“Quality over quantity.” It’s a phrase we’ve all heard at some point or another, that has a very specific and important meaning. Just because you do or create a lot of something, doesn’t always necessarily mean it’s a good thing, for quality is always a key factor… and this especially goes hand-in-hand when it comes to books.
I remember making this observation to my mom about a month or so ago about how books these days appear to be getting longer and longer (ironically at a time when people aren’t reading as much for fun), whereas books like the ones we were forced to read in high school English classes were actually pretty short. She had never thought of it that way until I brought it up to her then, and mentioned how I make a good point.
Think about it. Take John Steinbeck’s Of Mice and Men for instance. I’m sure many of us have read that book in high school. And yet note how short it is according to this paperback edition; it’s only 103 pages. Depending on the size of the font, it’s more of a novella than a novel. Another example: Ernest Hemingway’s The Old Man and the Sea. While slightly longer than Of Mice and Men, according to Goodreads, this edition of the novel is 132 pages, which is still pretty short. There’s even Ray Bradbury’s Fahrenheit 451 to consider, for this edition listed of it is 227 pages. Despite being a longer book than the first two I named, that’s still pretty short.
I’m assuming this goes for anyone who read these books in high school, but at the time I read them, I certainly didn’t think too much about the length, for we would never simply read it all the way through without in-class discussions in between chapters, taking quizzes on it, and, by the time I reached my junior year, annotating the text as well. With those tasks in between, it took the reading experience of these novels extend out a lot longer than it would normally take when just simply reading them. It wasn’t until two years ago when I read Fahrenheit 451 again, just for the heck of it, that I realized just how short of a novel it is.
So what’s changed since then? I guess one factor to the longer novels that are around nowadays have to do with the numerous series that exist now as opposed to before. The more context in one novel after another, the better. There’s also the ongoing trend nowadays of turning novels into movie and TV adaptations, so it could be to provide enough content as possible to refer back to if ever chosen for such an adaptation. Perhaps it’s also for the wider options of what to write about now and how to go about it that, perhaps, seemed more taboo to write and publish if it were several decades ago. Look at The Game of Thrones books for instance. Those books are really long, and if you read them- or watch the TV adaptation of it on HBO- you’ll see how it’s all full of sex, blood and violence. I’m not sure if George R. R. Martin would have gotten away with writing these books had it been the 1950’s or sometime even earlier than that.
Regardless of the reason why books are longer nowadays, one thing that seems to stick out is that just because the book is long, doesn’t mean they’re all that good quality-speaking. One could tell a good story without having to make the book the weight of a cinder block, which is why the books I named early are the widely read classics that they are, despite their short length. The quality of a book applied then, just as well as it applies in today’s time too.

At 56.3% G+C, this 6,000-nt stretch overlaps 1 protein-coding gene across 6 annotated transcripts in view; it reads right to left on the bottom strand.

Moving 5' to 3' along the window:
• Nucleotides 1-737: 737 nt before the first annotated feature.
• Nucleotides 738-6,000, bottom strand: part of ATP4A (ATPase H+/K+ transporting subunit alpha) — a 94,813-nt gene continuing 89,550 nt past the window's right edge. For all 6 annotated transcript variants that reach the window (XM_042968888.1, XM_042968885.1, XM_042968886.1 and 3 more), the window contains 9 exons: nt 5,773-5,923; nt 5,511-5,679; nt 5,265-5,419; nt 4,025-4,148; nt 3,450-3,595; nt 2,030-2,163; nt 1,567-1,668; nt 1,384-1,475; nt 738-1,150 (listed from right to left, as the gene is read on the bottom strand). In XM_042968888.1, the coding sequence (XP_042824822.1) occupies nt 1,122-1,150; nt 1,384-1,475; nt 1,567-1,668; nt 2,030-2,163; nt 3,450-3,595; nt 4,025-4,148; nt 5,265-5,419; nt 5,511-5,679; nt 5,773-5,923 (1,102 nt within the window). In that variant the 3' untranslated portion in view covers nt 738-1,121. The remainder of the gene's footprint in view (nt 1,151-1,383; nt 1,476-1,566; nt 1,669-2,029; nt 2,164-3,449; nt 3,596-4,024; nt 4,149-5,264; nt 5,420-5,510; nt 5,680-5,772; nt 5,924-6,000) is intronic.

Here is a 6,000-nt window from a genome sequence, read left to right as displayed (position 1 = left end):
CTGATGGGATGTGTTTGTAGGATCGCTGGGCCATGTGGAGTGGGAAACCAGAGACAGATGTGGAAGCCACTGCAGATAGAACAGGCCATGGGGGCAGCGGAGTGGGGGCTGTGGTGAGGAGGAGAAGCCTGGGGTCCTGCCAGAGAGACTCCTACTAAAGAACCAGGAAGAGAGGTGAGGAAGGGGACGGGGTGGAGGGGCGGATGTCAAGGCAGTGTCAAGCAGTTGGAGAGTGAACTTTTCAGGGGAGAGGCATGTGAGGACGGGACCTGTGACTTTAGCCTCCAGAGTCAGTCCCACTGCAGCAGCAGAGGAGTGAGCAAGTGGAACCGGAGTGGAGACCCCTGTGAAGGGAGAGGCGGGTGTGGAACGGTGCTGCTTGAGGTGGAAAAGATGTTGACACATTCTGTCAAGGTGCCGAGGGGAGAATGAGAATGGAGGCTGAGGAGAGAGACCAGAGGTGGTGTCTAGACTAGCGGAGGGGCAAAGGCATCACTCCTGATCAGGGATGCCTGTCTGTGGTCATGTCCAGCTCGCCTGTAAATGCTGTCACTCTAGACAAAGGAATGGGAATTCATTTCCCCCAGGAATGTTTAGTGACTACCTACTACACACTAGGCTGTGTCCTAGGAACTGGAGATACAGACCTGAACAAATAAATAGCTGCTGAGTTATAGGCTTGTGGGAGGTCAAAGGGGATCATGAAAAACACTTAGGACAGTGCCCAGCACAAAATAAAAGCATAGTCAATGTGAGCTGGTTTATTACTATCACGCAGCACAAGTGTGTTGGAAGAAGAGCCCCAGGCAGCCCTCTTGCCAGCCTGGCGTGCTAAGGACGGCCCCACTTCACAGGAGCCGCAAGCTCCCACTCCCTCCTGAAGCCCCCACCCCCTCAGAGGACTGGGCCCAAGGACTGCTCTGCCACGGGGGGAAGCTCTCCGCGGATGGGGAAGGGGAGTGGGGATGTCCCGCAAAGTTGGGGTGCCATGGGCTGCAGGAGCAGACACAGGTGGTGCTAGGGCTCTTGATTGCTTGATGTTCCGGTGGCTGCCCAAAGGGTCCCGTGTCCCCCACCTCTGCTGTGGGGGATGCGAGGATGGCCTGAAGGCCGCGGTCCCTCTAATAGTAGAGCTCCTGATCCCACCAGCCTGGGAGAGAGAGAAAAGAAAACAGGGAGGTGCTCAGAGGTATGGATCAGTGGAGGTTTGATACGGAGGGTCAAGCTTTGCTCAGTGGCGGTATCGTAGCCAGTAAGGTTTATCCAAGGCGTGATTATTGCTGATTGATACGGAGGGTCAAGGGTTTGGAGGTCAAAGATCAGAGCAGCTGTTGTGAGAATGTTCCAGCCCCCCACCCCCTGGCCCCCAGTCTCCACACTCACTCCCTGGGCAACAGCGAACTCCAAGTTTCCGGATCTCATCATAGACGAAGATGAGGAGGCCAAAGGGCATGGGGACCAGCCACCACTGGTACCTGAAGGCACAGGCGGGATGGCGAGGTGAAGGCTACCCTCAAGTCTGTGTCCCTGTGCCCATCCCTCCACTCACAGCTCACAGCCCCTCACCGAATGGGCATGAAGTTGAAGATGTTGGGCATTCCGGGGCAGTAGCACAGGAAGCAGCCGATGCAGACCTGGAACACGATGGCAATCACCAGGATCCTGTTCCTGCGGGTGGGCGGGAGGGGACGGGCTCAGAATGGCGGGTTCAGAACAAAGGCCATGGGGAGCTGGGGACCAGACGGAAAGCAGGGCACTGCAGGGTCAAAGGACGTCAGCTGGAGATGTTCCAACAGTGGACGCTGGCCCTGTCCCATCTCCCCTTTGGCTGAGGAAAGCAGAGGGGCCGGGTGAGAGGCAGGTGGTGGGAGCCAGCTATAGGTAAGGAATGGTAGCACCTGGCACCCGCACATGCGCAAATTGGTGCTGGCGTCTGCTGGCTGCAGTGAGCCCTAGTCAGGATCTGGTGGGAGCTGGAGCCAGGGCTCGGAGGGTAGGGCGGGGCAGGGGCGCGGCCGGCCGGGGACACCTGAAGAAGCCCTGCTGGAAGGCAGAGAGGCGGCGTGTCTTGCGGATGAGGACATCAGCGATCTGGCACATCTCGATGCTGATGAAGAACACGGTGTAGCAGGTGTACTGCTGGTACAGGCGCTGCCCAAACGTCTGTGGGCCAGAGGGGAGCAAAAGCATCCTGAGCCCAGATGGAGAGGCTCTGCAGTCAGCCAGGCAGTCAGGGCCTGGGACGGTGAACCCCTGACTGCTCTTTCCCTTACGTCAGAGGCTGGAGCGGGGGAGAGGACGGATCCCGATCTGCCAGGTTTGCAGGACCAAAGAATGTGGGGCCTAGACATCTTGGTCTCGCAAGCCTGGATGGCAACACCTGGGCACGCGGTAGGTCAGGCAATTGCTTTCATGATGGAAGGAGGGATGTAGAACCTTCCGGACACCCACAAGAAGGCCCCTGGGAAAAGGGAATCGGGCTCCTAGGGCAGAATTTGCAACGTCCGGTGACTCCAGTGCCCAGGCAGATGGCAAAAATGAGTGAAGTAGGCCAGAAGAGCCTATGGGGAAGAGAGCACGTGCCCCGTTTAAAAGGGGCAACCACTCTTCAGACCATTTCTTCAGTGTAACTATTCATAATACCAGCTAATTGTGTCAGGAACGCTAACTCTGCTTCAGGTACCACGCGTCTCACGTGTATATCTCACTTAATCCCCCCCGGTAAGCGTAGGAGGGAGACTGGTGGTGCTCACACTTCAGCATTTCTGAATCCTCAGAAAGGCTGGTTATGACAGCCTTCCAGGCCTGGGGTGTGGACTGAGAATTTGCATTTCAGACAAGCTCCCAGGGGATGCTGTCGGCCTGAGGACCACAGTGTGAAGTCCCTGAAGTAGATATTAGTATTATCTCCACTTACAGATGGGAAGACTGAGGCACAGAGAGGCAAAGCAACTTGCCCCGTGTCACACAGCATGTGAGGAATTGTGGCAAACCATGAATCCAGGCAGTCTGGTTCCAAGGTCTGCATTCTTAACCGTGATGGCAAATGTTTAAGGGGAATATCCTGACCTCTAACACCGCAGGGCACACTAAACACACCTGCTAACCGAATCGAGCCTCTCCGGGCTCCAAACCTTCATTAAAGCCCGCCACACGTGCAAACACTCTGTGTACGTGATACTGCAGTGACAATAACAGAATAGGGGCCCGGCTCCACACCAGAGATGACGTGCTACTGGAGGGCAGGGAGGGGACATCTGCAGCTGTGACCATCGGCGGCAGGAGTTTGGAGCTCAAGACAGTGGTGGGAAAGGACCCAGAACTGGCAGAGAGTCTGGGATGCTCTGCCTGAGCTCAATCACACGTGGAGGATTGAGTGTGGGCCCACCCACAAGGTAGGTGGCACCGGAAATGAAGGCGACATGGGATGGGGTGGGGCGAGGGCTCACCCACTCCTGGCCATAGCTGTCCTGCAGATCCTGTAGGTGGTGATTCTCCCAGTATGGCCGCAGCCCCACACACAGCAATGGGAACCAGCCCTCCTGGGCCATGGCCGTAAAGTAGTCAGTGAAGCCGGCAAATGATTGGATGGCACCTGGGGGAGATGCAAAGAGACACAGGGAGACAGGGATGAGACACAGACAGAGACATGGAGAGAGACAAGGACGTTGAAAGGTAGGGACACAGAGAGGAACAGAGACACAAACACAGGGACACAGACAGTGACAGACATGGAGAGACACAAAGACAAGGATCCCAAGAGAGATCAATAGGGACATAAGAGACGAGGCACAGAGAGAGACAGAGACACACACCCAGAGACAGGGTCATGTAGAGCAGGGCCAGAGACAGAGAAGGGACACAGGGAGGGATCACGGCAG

For example: I would recommend Haruki Murakami’s After Dark over 1Q84. I read the latter just last summer, and while the story was interesting, there were just too many times where it dragged out unnecessarily too long. After Dark is a fairly short novel, and a very well written one too. Plus, it too tells just as interesting of a story without being dragged out longer than need be. Another example can be J. K. Rowling’s Harry Potter and the Order of the Phoenix. I personally think that that was the weakest written novel in the series (even though it was the longest one), for once again it dragged out unnecessarily too long, with details that ultimately contributed nothing to the overall plot. That’s why I- funny enough- like the film adaptation of the book better, for it gets to the core plot of it all.
Of course this is not always the case. Not all long novels aren’t in great quality. In fact, I’ve read quite a few that are really good. It’s with that that I must admit I was a little worried when I realized just how short my first novel was compared to novels out on the market nowadays. But then I think back about the quality of the short novels that are considered classics now, and how some of the really long novels of today may not in the best of quality contextually speaking; and how I realize now is that so long as I’m telling a good, interesting story, that’s all that really matters. That’s really what makes a good writer: quality over quantity.
A Moment’s Worth is now available through the following venues: Amazon, Barnes & Noble, Kobo, Smashwords, iTunes. Please leave a review if you can, for my goal is to get a total of at least 20 reviews on all venues (so far, I’ve gotten 7 reviews so I’m already past a quarter of a way to my goal).
Check out its Goodreads page, which includes two trivia quizzes for all who’ve completed reading it already.